Mortel is a campy French supernatural series about three teens who are striving to solve and revenge a crime. To make matters worse, two of the three heroes have entered into a pact with a voodoo god that they urgently wish to break. The result is chaos and insanity. Mortel’s plot has a lot of flaws, but the ensemble gives superb performances. The show’s music and art are expertly produced. Overall, if you don’t take it too seriously, Mortel is an entertaining superhero show to watch. And it’s all wrapped up in a pretty fashionable packaging.

One-Punch Man

The majority of superhero stories go to tremendous lengths to establish their characters’ flaws. Superman has kryptonite, Spider-Man has insecurities, and Batman has an insatiable need to adopt troubled children. One-Punch Man is the polar opposite of One-Punch Man. The show’s protagonist, Saitama (Makoto Furukawa), is the most powerful person on the planet, capable of killing any foe with a single punch. In fact, the fact that he considers battle to be so terribly dull is the only thing keeping him from massacring all of the bad people. One-Punch Man is a humorous and very amusing cartoon that satirizes over-powered anime heroes. Unlike Saitama, you will not be bored by this story, and it does have a lot of punch.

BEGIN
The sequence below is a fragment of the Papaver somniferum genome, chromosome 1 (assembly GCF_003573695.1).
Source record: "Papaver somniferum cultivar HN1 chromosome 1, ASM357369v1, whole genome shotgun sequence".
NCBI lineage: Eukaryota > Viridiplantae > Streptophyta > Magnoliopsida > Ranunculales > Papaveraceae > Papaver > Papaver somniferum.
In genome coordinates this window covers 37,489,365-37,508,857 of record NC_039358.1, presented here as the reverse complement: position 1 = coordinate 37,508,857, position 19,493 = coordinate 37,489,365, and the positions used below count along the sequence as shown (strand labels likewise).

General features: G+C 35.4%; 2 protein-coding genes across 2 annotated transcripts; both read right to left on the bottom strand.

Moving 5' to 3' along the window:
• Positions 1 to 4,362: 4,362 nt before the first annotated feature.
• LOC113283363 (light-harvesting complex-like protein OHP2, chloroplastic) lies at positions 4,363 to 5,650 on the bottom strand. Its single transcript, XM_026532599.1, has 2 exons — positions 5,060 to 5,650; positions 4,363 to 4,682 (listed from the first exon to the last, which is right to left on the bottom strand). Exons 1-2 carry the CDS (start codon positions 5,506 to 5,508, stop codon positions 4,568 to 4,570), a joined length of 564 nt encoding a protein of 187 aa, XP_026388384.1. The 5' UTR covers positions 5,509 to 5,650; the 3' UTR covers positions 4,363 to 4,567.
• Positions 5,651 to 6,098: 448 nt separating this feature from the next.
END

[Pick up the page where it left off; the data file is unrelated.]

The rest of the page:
Gods and giants meet in an epic last battle that ends the world in Norse mythology. That fight is being re-enacted in Netflix’s Ragnarok. Climate change and industrial pollution are the true weapons with which the forces of evil strive to destroy the world, according to this Norwegian series, which re-examines old Norse legends in the modern day. But, of course, despite the fact that the entire world appears to be against him, there is a hero who will fight them. Magne Seier (David Stakston) is that hero, and as the show begins, he has no idea what immense talents he possesses. Ragnarok is a coming-of-age narrative as well as an environmentalist tale. With two seasons currently accessible on Netflix, it’s a superhero program with some incredibly fantastic action and some very genuine challenges at its heart.

Raising Dion

While most superhero origin stories focus on the heroes themselves, Raising Dion focuses on the mother of the person who has obtained superpowers for no apparent reason. The fact that the individual in issue is an eight-year-old boy named Dion (Ja’Siah Young) adds to the intrigue. Raising Dion is a poignant narrative about parenthood and the hardships of raising a kid as a single mother, based on Dennis Liu’s 2015 comic book and a short film of the same name. The fact that the child in question has become a superhero has just added to the complexity of his or her life. Season 1 of Raising Dion has already become a tremendous hit, thanks to strong acting and a compelling script, and a second season is on the way.